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For the troops in Ireland, L.749,937: sent condition, was able to bear, and For the pay, &c. of staff-officers, what was due to public liberty. This L. 118,021 : For the pay of general was of all others the season when the andstaff officers for Ireland, L.34,784: house was bound to institute the Charge of medicines and surgical most minute investigation, and to be materials, hospital contingencies, &c. perfectly convinced before it voted for Great Britain, L. 29,035 : For the ihe enormous sums demanded. The Royal Military College, L. 25,173: deficiency, on comparing the inPay of general officers, L. 175,641 : come and the expenditure was Garrisons at home and abroad, for L. 14,000,000 ; but even adding the Great Britain, L. 27,380; for Ire- sinking fund of L. 16,000,000, the land, L. 6,178 : For retired officers balance in favour of the income, in in Great Britain and Ireland, the fifth year of peace, was only L. 127,437: For half-pay and military L.1,900,000. At a time when uniallowances to reduced officers on the versal peace reigned abroad, and establishment of the two countries, there was no symptom of disturbance L. 770,161 : For half-pay and redu- at home, it was most unreasonable ced allowances to officers of disband. that 29,000 men should be voted for ed foreign corps, pensions to wound. Great Britain ; but for Ireland the ed foreign officers, &c., L. 129,750 : proportion was extravagant. If the For in.pensioners of Chelsea hospi. Government was unpopular, if it did tal, L. 58,531: For out-pensioners not pursue measures calculated to of the same, L.1,173,618: For the secure the good will of the inhabi. Royal Military Asylum at Chelsea, tants, it might be politic to keep up L.36,482 : Pensions to the widows there an army of 20,000 men : but of officers, &c., L.104,122: And for why had not some endeavours been allowances on the compassionate used to render the civil power more list, L. 168,532. The several other effective ? or, if a military force was heads of the army.supply were pro- necessary, why were not the 40,000 posed and agreed to.

yeomanry in the country called upon On the motion of Lord Castle to act ? He wished to hear from the reagh, the report of the Committee Noble Lord, or any of his collea. of Supply was on the 10th of May gues, why a separate Secretary at brought up by Mr Goulburn; and War, with a high salary, a house in the question having been put on the the Castle, and another in Phenix first resolution,

Park; a distinct accountant's office, Sir H. Parnell rose and said, that with all the charges of the establishit was more particularly necessary to ment; and a board of general offiattend closely to the Army Estimates cers in Ireland, who, if they did not now offered to the house, because receive pay, inevitably occasioned they were avowedly brought forward expence, were kept for Ireland. as the estimates for the peace esta

Colonel Davies argued, that the blishment. He insisted that the establishment which Ministers proNoble Lord (Palmerston) had made posed to keep up during peace was out no case to justify so large a force without a precedent in our history. as 29,000 men for Great Britain, His object in rising was to show, 20,000 for Ireland, and 30,000 for granting the necessity of the whole the colonies : in making this propo- amount of troops, that a saving of sal he had alike overlooked the ex. L.120,000 per annum might still be pence which the country, in its pre- effected. During the last autumn,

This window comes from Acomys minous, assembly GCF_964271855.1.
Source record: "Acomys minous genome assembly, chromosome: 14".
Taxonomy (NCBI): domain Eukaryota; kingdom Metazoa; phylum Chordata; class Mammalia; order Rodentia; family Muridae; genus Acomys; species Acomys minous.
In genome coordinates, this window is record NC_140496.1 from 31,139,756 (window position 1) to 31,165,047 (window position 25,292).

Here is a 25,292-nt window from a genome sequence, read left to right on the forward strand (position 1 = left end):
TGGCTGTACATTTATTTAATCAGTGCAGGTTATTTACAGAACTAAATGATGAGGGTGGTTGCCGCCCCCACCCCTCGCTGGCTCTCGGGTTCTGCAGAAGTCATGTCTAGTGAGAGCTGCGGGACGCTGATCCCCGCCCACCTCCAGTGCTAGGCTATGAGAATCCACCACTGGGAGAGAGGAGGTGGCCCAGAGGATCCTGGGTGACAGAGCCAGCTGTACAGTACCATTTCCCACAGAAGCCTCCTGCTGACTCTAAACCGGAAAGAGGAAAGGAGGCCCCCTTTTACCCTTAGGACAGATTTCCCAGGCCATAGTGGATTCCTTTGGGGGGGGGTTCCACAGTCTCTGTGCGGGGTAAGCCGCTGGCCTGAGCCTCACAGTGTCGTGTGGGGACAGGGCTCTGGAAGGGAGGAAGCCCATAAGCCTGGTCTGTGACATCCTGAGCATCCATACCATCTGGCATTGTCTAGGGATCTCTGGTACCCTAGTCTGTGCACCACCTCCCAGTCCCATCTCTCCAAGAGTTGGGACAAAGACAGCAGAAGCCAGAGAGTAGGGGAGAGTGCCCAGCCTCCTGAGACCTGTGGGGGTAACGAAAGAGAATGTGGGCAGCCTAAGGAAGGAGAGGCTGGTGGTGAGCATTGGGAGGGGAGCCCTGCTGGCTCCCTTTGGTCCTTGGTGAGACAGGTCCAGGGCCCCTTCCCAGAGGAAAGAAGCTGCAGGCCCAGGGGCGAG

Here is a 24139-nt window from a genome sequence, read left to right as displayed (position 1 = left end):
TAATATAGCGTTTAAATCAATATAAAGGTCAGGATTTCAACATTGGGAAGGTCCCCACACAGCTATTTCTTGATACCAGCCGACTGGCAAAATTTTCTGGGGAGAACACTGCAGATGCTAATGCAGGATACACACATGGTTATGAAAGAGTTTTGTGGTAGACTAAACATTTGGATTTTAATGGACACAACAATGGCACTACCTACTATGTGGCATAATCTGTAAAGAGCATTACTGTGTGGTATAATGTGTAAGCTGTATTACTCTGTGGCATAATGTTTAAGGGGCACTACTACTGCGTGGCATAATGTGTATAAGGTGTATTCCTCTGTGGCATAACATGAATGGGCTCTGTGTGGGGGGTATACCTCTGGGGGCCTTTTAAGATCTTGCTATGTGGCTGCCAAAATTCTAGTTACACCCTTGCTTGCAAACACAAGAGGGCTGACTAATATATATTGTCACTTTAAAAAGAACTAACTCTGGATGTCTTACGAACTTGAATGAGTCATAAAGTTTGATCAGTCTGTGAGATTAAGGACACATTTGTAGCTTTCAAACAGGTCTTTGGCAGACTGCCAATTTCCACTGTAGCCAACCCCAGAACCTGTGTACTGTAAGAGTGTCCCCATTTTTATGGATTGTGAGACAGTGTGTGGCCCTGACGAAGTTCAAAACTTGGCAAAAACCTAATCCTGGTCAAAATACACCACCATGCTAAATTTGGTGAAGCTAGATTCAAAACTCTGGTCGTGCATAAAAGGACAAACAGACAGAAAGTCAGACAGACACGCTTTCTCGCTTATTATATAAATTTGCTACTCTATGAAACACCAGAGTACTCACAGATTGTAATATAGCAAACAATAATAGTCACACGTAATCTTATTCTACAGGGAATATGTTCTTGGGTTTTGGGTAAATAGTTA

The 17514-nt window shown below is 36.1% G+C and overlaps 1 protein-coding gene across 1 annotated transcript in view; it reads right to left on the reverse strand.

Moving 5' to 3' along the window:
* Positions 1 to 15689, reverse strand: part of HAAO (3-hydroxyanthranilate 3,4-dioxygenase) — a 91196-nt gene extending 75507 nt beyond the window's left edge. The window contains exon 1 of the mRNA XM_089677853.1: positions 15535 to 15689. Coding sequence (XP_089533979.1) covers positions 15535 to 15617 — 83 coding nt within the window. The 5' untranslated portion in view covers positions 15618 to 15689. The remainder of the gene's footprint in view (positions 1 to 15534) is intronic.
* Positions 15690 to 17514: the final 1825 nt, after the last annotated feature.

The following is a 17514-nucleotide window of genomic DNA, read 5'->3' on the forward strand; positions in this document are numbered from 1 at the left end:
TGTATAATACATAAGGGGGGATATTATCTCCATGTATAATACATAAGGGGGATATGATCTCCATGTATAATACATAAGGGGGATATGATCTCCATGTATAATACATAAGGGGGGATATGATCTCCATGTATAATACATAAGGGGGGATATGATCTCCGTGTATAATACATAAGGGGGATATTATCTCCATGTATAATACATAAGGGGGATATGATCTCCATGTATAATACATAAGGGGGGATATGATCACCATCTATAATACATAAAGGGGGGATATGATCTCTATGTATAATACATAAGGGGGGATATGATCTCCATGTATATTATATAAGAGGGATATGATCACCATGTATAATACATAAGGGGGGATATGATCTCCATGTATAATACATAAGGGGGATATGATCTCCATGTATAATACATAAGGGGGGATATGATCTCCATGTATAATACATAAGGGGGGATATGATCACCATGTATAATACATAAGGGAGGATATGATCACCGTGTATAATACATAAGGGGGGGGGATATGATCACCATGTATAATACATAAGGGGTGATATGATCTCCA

it was reported in military circles would be added to the effective force tbat Ministers intended to reduce of the army. In the whole, therethree regiments of cavalry and fif- fore, the people might be less severeteen battalions of infantry; the ef- ly taxed to the extent of L.120,000, fect of which would be, as he would even supposing that it was fit to keep prove, to save L. 30,000 in the ca. up the number of rank and file Mi. valry, and L.90,000 in the infantry. nisters were anxious to preserve. It Exclusive of the household troops, might be said in answer, that there there were twenty five regiments of would not remain a sufficient num. cavalry, of four of which, being in ber of officers to maintain the disciIndia and paid by the East India pline of the troops ; but would it be Company, he should say nothing: seriously argued, that a captain, a the rest were in Great Britain, Ire. lieutenant, two cornets, a sergeantland, and the colonies, and amount major, and three sergeants, were not ed to a force of 7,820 men. The enough in the cavalry to keep up the saving would be effected in this way: discipline of a few more rank and file If the three regiments were reduced, added to the forty-six men they at and the men added to the rank and present had under their orders? It file of the rest, while the officers might next be urged, that if the rewere put upon half-pay, the burden duction he wished were effected, upon the nation would be diminished there would not be left an adequate by the difference between the full. foundation for the erection of a mipay and the half-pay of the commis- litary superstructure in case of a sudsioned officers, while the non-com den breaking out of war; but he missioned officers would be wholly really thought that this was anticidone away with. This would lessen pating an objection so futile, that it the expence L. 30,000, while, in would not be used on the other side. truth, the effective force would be in. Comparing the peace establishment creased by the number of officers' of 1787, five years after the close of servants that would be relieved from the American war, with the present their employment, and whose servi- estimates, the disproportion was ces would be rendered generally a. striking: At that time there were onvailable. The same arguments and ly six regiments of cavalry, and sixprinciples applied to the infantry. ty-three and a half battalions of inBesides seven battalions of Guards, fantry, amounting to 35,818 men, there were ninety-nine battalions of and the expence was calculated at no the line. Of these, fifteen were in more than L.1,039,800. He thought India, and might therefore be ex. that establishment altogether reflect. cluded from the question ; but there ed the highest credit upon the illusremained eighty-four battalions for trious person who projected it. He Great Britain, Ireland, and the colo- concluded by moving as an amendnies, or 54,600 rank and file. If fifteen ment, that the sum of L. 1,138,766, of these battalions were reduced, as 11s. 2d. be granted to his Majesty in bad been reported, the men might be lieu of the sum of L.2,258,766 : 11:2 drafted into the different battalions in the original estimate. remaining, while a saving of pay, al The Speaker having put the queslowances, &c. to colonels, captains, tion, Lord Palmerston observed, that and inferior officers, would be effect- he hoped the house would give creed to the amount of L. 90,000. By dit to his Majesty's Ministers for chis plan also about 600 servants their wish, on all occasions, to save